cost of living

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cost of living,

amount of money needed to buy the goods and services necessary to maintain a specified standard of livingstandard of living,
level of consumption that an individual, group, or nation has achieved. The evaluation of a standard of living is relative, depending upon the judgment of the observer as to what constitutes a high or a low scale.
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. The cost of living is closely tied to rates of inflationinflation,
in economics, persistent and relatively large increase in the general price level of goods and services. Its opposite is deflation, a process of generally declining prices. The U.S.
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 and deflation. In estimating such costs, food, clothing, rent, fuel, lighting, and furnishings as well as expenses for communication, education, recreation, transportation, and medical services are generally included. The Consumer Price Index (CPI), a measurement of the cost of living prepared by the U.S. Bureau of Labor Statistics, tracks changes in retail prices of an average "market basket." Changes are compared to prices in a previously selected base year, from which figures the percentage increase or decrease in the cost of living can be calculated. In addition to changes over time, such analyses must also consider regional variations in the cost of living, and the relative weighting of the components of the index must be reappraised periodically. The CPI is based the spending habits of 14,000 households that are considered representative of the U.S. urban and metropolitan population; data collectors collect and compile some 80,000 price quotes monthly. The first attempt to gather data on the cost of living in the United States was made by the Bureau of Labor Statistics in 1890. The dramatic increase in the rate of inflation during the 1970s led to the widespread use of cost-of-living adjustments (COLA) in wage agreements, real estate leases, and such government benefits as social security. These adjustments are often made using the CPI.

Bibliography

See bibliography under standard of livingstandard of living,
level of consumption that an individual, group, or nation has achieved. The evaluation of a standard of living is relative, depending upon the judgment of the observer as to what constitutes a high or a low scale.
..... Click the link for more information.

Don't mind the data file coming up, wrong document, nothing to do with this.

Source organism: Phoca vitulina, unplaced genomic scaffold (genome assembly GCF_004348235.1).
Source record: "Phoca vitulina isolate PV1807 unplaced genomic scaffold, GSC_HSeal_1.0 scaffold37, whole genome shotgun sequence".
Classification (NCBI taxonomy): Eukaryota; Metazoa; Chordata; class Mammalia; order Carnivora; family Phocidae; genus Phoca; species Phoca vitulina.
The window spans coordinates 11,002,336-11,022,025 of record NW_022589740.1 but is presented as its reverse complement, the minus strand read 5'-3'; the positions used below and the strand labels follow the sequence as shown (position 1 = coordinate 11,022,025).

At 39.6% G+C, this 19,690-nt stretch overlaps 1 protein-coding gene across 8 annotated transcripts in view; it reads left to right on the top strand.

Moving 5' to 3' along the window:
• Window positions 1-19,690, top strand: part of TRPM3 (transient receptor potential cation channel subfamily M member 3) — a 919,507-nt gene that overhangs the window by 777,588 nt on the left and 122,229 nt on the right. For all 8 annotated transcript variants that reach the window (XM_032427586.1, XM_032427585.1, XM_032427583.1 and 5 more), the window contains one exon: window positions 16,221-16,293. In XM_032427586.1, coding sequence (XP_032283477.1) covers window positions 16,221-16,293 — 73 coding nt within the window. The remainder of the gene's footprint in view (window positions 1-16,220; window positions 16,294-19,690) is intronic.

.

cost of living

1. 
a. the basic cost of the food, clothing, shelter, and fuel necessary to maintain life, esp at a standard regarded as basic or minimal
b. (as modifier): the cost-of-living index
2. the average expenditure of a person or family in a given period
References in periodicals archive ?
Apart from the influence the index had on wartime planning, however, a reading of the most current CPI methods manual reveals that the legacy of the modernization of the cost-of-living index during the New Deal era is still present today in some aspects of current CPI methodology.
Throughout 1942, the Bureau's Cost of Living Division made incremental changes to the index to cope with disappearing goods, government rationing orders, and changing population patterns in an attempt to make "its cost-of-living index represent each month changes in the costs of the goods and services which wage earners and clerical workers [could] actually buy in the war years.
The decision was based on the change in the cost-of-living index since January 1941.
Thus the cost-of-living index for period 1 is [3[square root of 12]]/12, which in this case is exactly equal to the Fisher index.
2) The perennial question of whether to include asset prices in the CPI can be evaluated in the context of a cost-of-living index.
Cost-of-living index theory stresses, however, that consumers can reach the same standard of living in more than one way.
The theoretical cost-of-living index was for many years regarded as purely an abstraction, an idea that could not be implemented in actual price index calculations.
Erwin Diewert published an article that suggested a relatively simple way to approximate the theoretical cost-of-living index.
By ignoring this flexibility in consumer behavior, the Laspeyres formula becomes, in terms of economic theory, an upper bound to the true cost-of-living index measure.
If both Paasche and Laspeyres indexes are calculated, however, it is possible to produce an index that is, in theory, a very close approximation to a true cost-of-living index.
Used as the true, benchmark cost-of-living index, Fisher's ideal index can assess the degree of substitution bias inherent in the fixed-weight Laspeyres calculation.
We employed two methodological approaches to construction of the cost-of-living index (COL) and calculation of the substitution bias.